“It’s not just payment–NFC RFIDs can be used to convey all kinds of information between people and vendors,” Patton said. “Put it this way: Every time you see one of those square QR (quick-response) codes that have to be read using a smartphone camera? If this code was based on an NFC-enabled RFID, you would just tap your smartphone on it and get the info sent to you instantly.”
Clearly, RFID tags are coming into their own, as more industries see the advantages of one-way tracking and two-way information exchange. But there are still some limits to the technology that are affecting its evolution.
As Patton noted earlier, the first limit is price. For RFID tagging to be applied, it has to make economic sense. This is why tagging chocolate bars with RFID tags won’t happen; at least not at the current price point. The money saved through theft reduction and loss won’t be offset by the cost of buying, applying and monitoring the RFID tags.
The second limit is environmental.
“RF waves don’t like metal, and they don’t like water,” Patton said.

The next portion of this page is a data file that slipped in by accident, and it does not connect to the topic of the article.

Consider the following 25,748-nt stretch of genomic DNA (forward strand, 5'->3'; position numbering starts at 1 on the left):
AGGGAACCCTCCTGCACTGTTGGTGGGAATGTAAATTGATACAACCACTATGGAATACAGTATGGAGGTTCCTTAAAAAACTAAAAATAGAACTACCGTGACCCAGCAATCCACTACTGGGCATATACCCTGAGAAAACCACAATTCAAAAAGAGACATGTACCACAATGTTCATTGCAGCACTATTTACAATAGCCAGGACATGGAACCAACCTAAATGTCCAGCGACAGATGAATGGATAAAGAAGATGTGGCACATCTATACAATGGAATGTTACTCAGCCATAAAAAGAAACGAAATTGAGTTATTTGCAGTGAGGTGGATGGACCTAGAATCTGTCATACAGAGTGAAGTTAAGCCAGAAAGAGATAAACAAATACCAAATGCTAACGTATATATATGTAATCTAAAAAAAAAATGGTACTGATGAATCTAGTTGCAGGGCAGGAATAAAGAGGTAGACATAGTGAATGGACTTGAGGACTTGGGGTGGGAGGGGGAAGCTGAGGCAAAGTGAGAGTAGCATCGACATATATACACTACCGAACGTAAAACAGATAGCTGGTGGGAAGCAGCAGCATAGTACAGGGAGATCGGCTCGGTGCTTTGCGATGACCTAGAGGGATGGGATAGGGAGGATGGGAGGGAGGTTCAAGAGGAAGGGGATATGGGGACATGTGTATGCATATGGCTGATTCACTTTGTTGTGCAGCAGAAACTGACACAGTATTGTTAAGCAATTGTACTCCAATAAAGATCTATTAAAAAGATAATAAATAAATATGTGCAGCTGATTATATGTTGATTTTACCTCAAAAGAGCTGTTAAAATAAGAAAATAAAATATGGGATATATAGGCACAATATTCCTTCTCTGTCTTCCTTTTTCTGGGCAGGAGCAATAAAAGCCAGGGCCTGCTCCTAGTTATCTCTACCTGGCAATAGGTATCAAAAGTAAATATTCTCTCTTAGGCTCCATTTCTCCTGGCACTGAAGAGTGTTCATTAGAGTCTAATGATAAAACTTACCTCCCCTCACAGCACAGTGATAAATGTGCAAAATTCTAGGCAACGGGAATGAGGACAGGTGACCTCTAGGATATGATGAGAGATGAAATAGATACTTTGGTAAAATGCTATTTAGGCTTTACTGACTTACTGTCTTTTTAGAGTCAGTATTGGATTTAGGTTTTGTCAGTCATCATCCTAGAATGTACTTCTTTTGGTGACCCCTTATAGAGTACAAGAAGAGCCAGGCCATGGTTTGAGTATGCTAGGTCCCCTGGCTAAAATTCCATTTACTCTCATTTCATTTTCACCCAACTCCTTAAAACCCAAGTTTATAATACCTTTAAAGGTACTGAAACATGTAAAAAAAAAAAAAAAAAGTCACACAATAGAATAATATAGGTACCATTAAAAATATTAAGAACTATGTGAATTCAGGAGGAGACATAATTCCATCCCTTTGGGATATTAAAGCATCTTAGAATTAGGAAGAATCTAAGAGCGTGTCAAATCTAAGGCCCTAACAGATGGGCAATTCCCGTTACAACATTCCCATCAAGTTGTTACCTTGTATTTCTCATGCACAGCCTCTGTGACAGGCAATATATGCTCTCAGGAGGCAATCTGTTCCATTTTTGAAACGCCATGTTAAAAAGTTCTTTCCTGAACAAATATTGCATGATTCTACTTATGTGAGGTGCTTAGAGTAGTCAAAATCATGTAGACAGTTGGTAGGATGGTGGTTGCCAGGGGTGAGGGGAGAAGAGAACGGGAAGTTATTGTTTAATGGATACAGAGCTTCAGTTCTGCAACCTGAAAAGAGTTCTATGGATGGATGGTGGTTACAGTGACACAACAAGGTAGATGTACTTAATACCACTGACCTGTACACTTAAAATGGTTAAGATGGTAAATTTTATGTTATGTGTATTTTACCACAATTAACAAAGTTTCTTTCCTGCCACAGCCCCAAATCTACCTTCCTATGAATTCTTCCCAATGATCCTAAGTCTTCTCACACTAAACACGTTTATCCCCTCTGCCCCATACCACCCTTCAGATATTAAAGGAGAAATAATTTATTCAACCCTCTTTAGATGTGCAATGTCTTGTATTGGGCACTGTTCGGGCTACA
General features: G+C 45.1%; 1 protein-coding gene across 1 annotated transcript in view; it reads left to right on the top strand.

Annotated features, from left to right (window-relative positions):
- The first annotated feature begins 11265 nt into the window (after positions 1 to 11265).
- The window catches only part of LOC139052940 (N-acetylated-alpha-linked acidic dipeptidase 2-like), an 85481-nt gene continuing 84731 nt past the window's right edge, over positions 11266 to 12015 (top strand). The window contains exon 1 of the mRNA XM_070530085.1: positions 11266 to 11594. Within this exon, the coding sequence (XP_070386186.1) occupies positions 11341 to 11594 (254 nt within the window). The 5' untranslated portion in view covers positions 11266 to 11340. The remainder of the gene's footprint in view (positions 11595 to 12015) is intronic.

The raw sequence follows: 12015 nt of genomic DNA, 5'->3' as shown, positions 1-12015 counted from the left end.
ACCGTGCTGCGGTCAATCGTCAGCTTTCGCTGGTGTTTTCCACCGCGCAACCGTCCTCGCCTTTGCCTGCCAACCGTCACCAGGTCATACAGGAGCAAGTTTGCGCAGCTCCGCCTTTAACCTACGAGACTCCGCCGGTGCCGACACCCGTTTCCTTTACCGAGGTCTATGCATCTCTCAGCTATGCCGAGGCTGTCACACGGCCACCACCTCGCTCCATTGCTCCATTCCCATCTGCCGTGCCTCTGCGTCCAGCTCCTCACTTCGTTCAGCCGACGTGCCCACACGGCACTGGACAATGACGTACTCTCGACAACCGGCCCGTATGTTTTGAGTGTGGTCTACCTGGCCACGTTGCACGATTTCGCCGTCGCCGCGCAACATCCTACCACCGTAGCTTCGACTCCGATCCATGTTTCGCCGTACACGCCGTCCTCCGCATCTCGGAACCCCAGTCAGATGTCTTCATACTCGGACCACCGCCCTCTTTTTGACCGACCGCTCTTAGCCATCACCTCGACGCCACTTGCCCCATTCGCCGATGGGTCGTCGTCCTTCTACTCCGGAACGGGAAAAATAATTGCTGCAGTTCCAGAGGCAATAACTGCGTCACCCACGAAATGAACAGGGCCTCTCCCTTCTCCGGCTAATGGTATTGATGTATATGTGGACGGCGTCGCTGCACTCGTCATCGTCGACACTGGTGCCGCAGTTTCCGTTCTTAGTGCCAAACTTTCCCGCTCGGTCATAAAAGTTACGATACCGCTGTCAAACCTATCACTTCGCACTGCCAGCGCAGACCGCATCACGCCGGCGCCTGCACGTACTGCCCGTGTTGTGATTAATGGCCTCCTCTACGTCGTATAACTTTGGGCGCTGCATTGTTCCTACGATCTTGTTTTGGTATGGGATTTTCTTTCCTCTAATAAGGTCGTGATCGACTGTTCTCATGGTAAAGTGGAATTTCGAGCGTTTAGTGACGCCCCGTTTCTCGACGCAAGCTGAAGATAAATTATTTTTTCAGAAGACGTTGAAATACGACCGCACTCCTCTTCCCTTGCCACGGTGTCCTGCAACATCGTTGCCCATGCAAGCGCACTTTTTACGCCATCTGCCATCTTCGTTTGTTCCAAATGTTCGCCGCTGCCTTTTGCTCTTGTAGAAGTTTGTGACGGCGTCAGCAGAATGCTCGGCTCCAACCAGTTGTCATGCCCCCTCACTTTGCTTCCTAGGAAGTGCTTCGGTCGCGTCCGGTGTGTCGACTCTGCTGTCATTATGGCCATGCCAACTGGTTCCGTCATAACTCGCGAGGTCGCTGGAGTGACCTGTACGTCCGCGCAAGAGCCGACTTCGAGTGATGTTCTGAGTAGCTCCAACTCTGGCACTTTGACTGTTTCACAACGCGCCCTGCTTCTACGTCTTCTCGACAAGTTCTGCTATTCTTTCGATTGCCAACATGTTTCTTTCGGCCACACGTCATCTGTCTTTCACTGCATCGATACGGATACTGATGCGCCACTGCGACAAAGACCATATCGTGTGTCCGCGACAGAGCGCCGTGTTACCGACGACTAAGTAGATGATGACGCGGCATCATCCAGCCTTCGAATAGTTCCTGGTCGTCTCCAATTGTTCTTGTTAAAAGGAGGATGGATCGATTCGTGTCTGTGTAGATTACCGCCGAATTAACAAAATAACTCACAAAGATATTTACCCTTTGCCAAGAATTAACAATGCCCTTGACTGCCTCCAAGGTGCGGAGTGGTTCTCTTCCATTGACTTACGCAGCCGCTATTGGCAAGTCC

As a result, items handled within such RF-suppressive situations are generally not worth fitting with RFID tags, even if their value otherwise would make it worthwhile.
The third constraint affecting RFID tags is scale. For this reason, even if it were economically practical to tag every chocolate bar with an RFID tag, the sheer volume of bars would overwhelm most RFID systems. However, it does make economic sense to tag a truck full of candy with an RFID tag, or even each pallet of chocolate bars.
As the person in charge of the University of Arkansas RFID Research Center, Patton understands the full potential of RFID tagging technology. But even he doesn’t prescribe it as a panacea. Instead, Patton sees the value of mixing RFID tags with bar and QR codes, optical scanners, near-field communication and any other technology that can help in tracking assets.
“The goal is not to find a ‘one size fits all’ solution,” Patton said. “The goal is to use the right technologies in each circumstance, at the right price, to achieve the right goals.”
But there is no doubt that RFID tagging has come into its own during the past few years — even if it has moved beyond its original retail store roots, Patton said.
“And don’t think RFID isn’t succeeding in retail, because it is,” he said. “We know for a fact that Macy’s and other similarly large retailers are making big investments in RFID, just as Walmart did almost 10 years ago.”